3. The fact is that Mishcon de Reya had funded the wife up to the point that Mr Francis made his order. So, of the £125,000, roughly half went to satisfy past costs and roughly half went to provide for future costs. So, to that extent, the risks that Mishcon de Reya had taken in giving credit to the impecunious applicant wife were removed by Mr Francis' order.

    4. The timetable is of some importance. Judgment was given by Mr Francis on the 18th. On the following day leading counsel then representing the respondent husband (respondent in the court below) applied for permission by letter. Mr Francis, on the following day, refused permission but extended time for the filing of the Appellant's Notice to reflect the intervening Christmas and New Year holidays. The Appellant's Notice was filed on 17 January.

    5. Papers were brought to me, and on 25 February I made a paper order in the form that I often adopt, "Application adjourned to oral hearing on notice with appeal to follow, one day time estimate". I did not order any particular expedition. I did not have my eye on the fact that the order in the court below provided for staged payments of the £125,000 by four equal instalments. On the day that I made my paper order, the March and April instalments were future instalments. So the day I wrote the order, two had been paid and two were yet to be paid. Of course, on the date of the application for permission refused by Mr Francis none had been paid and on the date of the filing of the Appellant's Notice only one had been paid. So that is the timetable.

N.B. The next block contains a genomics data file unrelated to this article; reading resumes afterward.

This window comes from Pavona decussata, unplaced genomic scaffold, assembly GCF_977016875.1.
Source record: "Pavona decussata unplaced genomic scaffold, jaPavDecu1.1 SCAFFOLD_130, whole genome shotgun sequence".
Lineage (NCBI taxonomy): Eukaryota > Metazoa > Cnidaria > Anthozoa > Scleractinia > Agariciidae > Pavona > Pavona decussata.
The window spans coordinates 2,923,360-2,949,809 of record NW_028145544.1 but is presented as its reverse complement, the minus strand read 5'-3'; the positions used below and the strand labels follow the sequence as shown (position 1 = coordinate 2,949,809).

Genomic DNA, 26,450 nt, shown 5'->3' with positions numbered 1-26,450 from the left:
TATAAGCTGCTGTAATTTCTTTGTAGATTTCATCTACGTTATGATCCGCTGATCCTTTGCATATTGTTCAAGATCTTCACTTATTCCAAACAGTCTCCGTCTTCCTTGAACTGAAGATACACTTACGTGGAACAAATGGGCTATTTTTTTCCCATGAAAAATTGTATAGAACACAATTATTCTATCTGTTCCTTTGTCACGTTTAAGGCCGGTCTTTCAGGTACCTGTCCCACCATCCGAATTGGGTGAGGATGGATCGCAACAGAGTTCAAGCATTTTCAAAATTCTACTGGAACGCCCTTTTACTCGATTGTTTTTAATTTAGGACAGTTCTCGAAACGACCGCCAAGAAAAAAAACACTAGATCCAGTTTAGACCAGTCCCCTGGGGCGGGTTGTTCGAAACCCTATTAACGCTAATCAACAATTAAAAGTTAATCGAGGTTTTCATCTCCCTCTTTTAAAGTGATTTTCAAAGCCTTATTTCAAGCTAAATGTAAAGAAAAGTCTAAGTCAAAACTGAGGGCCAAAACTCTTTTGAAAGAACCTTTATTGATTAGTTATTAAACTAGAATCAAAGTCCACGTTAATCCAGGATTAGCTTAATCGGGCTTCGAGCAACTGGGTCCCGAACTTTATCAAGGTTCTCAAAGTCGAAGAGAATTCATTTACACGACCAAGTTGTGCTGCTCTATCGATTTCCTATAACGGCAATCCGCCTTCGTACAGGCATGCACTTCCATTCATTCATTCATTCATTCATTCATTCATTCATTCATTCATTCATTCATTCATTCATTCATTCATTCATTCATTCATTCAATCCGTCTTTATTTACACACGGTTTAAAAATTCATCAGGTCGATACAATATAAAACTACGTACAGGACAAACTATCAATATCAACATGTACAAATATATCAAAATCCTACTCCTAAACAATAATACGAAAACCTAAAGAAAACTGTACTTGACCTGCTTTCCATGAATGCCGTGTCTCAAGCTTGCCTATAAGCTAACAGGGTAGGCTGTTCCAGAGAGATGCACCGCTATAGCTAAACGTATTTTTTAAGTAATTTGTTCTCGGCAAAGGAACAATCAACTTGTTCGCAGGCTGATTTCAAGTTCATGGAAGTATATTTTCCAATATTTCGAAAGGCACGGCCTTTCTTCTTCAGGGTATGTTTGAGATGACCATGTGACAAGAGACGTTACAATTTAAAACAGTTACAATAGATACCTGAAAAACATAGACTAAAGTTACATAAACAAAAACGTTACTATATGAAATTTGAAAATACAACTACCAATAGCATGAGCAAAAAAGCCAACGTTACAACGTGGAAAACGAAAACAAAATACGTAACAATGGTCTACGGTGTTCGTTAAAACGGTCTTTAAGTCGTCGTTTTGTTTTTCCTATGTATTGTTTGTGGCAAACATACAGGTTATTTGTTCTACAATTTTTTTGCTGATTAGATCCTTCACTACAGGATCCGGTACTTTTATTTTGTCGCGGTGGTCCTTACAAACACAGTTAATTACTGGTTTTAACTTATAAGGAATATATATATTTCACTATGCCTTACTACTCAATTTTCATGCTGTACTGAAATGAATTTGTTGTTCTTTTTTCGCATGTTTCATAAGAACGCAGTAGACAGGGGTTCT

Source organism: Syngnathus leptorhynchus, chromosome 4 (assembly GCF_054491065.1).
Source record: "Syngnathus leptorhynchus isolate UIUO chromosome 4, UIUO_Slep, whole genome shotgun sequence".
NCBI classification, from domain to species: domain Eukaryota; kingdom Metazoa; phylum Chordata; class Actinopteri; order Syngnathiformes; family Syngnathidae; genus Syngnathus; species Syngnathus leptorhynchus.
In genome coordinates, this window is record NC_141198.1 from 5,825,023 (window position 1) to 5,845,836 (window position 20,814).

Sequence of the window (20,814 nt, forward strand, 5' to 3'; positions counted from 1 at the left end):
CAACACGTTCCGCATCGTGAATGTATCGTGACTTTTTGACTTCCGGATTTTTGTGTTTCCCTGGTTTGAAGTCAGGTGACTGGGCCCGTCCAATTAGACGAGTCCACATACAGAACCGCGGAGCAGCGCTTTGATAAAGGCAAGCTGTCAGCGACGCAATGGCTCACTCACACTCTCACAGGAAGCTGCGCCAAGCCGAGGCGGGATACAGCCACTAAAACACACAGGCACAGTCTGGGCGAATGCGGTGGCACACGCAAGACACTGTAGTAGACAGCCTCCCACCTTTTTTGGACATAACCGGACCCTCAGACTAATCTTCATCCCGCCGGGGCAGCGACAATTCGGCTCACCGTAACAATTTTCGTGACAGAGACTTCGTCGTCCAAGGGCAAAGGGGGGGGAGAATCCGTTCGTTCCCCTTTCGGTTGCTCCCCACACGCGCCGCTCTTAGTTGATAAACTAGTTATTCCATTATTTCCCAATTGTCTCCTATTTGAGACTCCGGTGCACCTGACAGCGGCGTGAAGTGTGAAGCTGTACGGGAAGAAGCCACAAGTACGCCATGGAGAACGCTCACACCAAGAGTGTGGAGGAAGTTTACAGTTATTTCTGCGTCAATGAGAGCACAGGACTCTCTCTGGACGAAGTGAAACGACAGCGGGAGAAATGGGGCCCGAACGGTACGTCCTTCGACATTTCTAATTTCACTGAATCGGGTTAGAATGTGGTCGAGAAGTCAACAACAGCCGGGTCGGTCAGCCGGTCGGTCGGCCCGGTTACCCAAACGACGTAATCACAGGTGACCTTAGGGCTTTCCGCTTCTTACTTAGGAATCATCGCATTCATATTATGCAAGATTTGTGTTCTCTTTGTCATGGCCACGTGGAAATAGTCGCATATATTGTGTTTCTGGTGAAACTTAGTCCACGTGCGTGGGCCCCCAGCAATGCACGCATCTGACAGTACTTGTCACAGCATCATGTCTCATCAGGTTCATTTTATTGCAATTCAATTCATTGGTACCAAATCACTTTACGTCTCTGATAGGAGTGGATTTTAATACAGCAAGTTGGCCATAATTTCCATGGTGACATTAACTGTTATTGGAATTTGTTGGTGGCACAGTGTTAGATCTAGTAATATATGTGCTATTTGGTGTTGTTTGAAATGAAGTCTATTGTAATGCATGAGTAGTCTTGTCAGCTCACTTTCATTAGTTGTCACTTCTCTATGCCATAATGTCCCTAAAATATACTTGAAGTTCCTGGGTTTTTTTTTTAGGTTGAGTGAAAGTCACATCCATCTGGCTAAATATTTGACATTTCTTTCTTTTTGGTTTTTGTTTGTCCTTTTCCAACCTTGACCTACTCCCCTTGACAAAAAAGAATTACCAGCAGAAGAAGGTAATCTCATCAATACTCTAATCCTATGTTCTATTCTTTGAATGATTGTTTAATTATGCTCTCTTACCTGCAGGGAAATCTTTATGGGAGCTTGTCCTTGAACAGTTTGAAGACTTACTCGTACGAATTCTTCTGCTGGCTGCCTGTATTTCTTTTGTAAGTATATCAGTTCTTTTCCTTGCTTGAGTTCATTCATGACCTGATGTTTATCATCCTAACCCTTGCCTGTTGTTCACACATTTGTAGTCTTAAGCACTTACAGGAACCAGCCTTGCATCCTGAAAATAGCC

6. Mr Pointer says, well plainly this money should come back. The wife's claim to any substantive order has been dismissed. The Recorder's ample order for past and future costs is now demonstrated to have been wrong, and accordingly it is only right that the money paid under a wrong order should be returned.